"The standard of care changes over time as new drugs or drug combinations that are shown to be better become available," says Cortazar.
The FDA may approve a drug for several uses (indications). If a drug is approved for one indication, it must still be shown in clinical trials to be safe and effective before the FDA will approve it for another indication.
What Do 'Safe' and 'Effective' Really Mean?
A cancer drug may be considered effective if it extends a person's life (survival), increases the probability that a person will remain alive without the disease getting worse (progression-free survival), shrinks the tumor (response rate), or relieves other symptoms. In short, FDA cancer drug reviewers ask, "Does the drug prolong life, control the disease, or relieve symptoms? And does the scientific evidence support it?"
These benefits are weighed against the risks of the drug. No drug is absolutely safe—all have some risks, or potential side effects. "Safe" means that the benefits of the drug outweigh the risks for its intended use in the population the drug is intended to treat.
Cancer drugs often contain potent ingredients that kill cancer cells. "Unfortunately, most of the drugs used to treat cancer aren't targeted," says Cortazar. "They kill the cancer cells, but at the same time, they kill healthy cells." The death of rapidly dividing healthy cells weakens the body's immune system, putting a person at risk for infections and other health problems.
Yet highly toxic effects may be considered acceptable if the benefits are important and the disease is very serious or life-threatening.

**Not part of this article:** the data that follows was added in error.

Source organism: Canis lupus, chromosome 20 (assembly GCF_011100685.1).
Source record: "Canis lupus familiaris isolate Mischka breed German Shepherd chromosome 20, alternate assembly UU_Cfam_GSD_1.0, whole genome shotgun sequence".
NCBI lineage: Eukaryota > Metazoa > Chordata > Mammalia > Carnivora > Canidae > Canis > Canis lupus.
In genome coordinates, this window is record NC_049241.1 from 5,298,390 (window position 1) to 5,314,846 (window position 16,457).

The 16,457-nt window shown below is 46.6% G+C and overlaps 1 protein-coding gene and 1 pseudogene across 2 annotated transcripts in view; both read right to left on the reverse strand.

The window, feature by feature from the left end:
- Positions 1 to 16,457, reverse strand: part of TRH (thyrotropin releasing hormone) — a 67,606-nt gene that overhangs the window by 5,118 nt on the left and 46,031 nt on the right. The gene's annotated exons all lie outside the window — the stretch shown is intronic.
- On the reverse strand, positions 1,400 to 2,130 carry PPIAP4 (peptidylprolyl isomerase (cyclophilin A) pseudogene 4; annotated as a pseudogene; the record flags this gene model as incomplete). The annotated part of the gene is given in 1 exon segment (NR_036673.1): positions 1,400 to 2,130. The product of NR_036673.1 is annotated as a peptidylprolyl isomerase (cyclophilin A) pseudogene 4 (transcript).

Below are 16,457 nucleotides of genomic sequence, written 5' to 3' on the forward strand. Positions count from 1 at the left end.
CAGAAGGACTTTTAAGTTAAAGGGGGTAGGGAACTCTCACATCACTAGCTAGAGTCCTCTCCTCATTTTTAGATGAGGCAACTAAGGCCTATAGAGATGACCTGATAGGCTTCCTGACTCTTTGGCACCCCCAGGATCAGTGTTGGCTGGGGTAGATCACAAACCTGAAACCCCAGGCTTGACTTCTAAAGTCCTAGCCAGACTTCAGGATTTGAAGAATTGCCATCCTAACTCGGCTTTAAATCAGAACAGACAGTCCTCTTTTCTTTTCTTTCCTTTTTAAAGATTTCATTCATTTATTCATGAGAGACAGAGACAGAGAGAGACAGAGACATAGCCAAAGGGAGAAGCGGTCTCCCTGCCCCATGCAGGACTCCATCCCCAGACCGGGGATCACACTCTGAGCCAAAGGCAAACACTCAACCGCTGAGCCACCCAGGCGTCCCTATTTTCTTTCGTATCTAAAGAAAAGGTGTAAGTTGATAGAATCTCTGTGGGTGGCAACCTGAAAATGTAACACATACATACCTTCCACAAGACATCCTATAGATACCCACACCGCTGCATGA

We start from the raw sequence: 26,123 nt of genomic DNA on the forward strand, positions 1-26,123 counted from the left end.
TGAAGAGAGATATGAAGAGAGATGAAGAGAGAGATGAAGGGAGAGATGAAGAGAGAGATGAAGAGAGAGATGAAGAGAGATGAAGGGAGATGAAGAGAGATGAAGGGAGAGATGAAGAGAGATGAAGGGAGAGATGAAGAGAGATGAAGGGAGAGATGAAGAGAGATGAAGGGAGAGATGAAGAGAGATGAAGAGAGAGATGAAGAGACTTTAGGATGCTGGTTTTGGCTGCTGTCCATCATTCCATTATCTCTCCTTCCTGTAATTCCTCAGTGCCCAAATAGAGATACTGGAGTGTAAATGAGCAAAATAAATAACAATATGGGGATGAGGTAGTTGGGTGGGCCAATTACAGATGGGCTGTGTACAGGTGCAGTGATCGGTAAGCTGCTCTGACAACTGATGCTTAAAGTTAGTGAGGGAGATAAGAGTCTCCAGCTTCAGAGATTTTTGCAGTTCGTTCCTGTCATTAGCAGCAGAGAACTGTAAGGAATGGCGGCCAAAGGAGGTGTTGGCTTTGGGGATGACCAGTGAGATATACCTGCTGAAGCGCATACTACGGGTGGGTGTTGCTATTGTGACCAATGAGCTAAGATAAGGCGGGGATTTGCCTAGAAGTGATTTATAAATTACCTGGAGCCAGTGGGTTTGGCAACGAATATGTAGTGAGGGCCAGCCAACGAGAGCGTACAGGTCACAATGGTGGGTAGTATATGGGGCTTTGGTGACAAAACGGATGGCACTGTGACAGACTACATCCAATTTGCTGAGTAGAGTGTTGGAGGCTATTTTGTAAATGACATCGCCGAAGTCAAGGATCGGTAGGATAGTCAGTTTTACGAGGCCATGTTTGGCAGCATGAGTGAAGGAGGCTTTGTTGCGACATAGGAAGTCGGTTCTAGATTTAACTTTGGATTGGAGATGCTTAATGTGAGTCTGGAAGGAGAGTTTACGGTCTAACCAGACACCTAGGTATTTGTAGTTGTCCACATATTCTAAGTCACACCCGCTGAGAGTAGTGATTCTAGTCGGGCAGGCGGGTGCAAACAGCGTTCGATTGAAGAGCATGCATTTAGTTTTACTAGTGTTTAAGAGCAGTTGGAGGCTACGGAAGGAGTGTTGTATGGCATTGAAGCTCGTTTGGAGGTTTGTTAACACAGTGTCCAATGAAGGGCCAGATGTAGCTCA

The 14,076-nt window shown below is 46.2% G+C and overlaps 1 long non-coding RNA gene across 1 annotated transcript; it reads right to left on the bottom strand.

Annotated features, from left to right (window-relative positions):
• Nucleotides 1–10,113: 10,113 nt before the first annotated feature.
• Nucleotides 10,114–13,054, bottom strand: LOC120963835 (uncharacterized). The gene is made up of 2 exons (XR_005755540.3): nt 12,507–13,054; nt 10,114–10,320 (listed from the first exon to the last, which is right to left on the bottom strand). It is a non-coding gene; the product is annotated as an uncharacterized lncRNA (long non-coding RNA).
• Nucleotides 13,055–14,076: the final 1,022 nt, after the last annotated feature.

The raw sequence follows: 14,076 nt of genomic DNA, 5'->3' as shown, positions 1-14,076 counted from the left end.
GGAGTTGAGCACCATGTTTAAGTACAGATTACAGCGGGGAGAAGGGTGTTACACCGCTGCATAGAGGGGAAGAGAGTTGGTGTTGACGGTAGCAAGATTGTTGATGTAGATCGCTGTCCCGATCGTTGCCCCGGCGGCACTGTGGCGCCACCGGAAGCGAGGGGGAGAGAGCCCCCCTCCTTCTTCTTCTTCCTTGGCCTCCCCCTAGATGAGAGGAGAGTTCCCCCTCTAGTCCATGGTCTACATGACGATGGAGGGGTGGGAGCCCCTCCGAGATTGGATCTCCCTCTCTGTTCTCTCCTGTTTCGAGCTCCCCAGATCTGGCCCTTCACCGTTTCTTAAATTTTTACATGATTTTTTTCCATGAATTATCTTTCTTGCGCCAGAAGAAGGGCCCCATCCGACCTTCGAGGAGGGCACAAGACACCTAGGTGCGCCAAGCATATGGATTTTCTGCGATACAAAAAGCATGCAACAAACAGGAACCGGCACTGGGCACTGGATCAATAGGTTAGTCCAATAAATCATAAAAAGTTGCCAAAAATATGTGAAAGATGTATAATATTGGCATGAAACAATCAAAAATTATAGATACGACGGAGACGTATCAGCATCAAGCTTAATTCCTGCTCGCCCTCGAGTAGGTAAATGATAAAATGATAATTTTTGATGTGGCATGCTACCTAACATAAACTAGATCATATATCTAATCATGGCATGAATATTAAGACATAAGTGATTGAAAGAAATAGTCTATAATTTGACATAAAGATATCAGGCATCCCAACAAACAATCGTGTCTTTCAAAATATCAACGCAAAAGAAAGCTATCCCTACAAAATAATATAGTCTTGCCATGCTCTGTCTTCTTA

Numbers Don't Always Count
The FDA does not require a specific number of participants in a clinical trial, but trial size should be tailored to the risks acceptable to people with the disease and in consideration of the rarity of the disease. Similarly, the FDA does not require a specific number of patients to respond to a cancer drug, nor does it require the drug to extend life by a specific number of days so long as the results are convincing and clinically meaningful given the side effects of the drug and other treatment options.
"There is no hard and fast rule," says Edwin Rock, M.D., Ph.D., an oncologist in the FDA's Office of Oncology Drug Products. "The agency looks at the data and makes judgments about what's clinically significant and whether, on balance, the benefits exceed the risks." To be considered clinically significant, a finding must show real meaning for patients, such as extending their lives or making them feel better.
For a drug to treat a common cancer, such as breast cancer, the agency would expect large clinical trials with hundreds or even thousands of participants. But the FDA would consider a drug for rare cancers tested in a small number of people.